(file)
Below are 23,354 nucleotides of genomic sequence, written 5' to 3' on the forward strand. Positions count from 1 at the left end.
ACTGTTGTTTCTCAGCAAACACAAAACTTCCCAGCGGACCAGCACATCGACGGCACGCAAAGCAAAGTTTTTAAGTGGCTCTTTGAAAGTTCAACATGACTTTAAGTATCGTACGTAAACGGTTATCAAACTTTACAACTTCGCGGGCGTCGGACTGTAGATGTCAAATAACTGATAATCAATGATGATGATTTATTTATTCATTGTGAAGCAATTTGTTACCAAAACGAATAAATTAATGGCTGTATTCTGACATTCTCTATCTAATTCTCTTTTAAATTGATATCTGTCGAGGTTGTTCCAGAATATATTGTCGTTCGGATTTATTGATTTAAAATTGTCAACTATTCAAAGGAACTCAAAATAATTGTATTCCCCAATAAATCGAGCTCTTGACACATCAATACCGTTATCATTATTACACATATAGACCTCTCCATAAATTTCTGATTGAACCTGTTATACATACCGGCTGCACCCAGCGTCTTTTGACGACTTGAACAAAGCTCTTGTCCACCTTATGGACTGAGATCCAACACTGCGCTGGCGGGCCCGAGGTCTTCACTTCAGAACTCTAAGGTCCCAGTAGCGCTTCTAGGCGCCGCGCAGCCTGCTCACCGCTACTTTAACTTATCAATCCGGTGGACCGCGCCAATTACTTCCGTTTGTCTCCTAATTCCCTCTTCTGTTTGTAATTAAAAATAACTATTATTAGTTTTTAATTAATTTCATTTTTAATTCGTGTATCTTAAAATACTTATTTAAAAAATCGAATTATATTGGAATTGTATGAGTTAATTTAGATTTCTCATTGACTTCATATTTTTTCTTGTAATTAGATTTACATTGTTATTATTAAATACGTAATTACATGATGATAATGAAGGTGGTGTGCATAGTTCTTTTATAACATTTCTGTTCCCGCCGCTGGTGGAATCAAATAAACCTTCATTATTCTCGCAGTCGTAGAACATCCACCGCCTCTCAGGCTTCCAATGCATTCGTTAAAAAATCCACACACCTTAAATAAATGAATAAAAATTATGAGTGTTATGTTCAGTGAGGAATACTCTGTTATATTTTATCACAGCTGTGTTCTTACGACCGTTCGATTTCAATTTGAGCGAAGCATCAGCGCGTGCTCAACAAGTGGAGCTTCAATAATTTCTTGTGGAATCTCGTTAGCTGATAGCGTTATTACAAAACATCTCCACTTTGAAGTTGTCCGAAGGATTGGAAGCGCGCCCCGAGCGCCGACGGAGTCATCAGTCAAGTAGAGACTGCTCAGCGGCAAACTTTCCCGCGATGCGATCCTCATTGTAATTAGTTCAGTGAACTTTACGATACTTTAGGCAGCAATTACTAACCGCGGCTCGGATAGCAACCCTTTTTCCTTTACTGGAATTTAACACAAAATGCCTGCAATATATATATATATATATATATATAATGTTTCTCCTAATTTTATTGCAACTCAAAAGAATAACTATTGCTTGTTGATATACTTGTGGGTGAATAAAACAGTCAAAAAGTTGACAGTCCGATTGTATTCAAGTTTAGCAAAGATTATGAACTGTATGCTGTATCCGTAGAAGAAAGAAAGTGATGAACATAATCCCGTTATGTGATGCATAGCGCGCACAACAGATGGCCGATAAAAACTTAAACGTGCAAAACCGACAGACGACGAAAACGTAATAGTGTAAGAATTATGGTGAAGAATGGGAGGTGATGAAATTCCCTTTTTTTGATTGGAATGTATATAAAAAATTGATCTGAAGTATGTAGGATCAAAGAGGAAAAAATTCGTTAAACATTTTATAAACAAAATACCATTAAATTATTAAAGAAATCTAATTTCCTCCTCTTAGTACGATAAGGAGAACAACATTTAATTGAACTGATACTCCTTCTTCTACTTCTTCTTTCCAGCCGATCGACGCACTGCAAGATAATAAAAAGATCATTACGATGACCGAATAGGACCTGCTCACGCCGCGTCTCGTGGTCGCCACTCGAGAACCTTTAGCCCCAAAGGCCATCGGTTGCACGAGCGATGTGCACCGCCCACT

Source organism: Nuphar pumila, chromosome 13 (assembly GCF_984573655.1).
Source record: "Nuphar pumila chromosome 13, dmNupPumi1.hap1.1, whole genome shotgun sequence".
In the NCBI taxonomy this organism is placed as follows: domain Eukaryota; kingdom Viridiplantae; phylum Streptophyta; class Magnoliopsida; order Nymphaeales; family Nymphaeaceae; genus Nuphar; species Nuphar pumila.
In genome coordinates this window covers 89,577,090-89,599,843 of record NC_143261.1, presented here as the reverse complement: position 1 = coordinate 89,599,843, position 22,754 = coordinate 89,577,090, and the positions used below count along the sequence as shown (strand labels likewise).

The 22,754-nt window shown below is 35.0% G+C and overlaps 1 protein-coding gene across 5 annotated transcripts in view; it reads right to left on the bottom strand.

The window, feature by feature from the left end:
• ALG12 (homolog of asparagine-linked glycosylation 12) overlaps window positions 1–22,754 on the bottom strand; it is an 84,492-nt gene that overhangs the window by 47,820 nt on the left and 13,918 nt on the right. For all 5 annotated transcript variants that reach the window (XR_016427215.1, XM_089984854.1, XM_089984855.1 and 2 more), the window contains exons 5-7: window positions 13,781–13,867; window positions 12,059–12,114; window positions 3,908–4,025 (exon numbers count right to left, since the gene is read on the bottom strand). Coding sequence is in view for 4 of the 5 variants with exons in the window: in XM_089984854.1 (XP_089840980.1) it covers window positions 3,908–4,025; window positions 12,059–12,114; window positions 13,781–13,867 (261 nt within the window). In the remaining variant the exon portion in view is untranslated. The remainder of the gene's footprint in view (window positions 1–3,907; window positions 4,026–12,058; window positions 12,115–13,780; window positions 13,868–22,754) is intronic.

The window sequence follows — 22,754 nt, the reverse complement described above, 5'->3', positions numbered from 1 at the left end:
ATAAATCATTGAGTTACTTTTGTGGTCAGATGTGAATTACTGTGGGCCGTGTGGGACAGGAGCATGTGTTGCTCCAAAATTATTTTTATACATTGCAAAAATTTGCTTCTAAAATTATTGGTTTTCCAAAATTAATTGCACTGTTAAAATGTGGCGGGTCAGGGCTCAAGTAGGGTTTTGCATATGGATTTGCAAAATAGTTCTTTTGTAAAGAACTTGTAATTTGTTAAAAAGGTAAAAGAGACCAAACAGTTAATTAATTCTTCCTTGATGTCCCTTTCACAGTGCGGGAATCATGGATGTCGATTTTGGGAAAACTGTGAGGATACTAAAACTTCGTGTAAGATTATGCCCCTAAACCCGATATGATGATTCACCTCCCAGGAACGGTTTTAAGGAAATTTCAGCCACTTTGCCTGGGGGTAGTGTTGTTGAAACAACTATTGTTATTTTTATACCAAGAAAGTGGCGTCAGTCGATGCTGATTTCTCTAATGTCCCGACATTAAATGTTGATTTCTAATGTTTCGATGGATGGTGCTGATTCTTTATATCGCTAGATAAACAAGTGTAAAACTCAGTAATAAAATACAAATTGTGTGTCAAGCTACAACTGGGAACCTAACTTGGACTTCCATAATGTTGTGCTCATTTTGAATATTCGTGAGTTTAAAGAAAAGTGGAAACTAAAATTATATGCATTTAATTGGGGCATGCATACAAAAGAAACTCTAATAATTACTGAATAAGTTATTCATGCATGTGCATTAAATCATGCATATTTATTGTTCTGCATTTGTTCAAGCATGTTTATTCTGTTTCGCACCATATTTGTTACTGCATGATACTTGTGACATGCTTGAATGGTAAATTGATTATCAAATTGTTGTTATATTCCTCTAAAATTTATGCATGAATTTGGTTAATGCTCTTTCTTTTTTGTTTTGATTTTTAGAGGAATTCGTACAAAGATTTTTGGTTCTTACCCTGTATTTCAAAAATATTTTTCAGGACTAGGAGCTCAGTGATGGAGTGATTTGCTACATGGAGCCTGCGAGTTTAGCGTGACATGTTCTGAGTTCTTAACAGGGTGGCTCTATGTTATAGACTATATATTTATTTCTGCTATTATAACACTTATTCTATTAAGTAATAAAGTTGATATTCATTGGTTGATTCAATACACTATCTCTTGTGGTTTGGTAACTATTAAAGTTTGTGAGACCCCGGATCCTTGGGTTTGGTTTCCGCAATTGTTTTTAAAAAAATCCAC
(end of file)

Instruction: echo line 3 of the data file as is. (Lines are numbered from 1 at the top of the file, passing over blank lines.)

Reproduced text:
Source organism: Nuphar pumila, chromosome 13 (assembly GCF_984573655.1).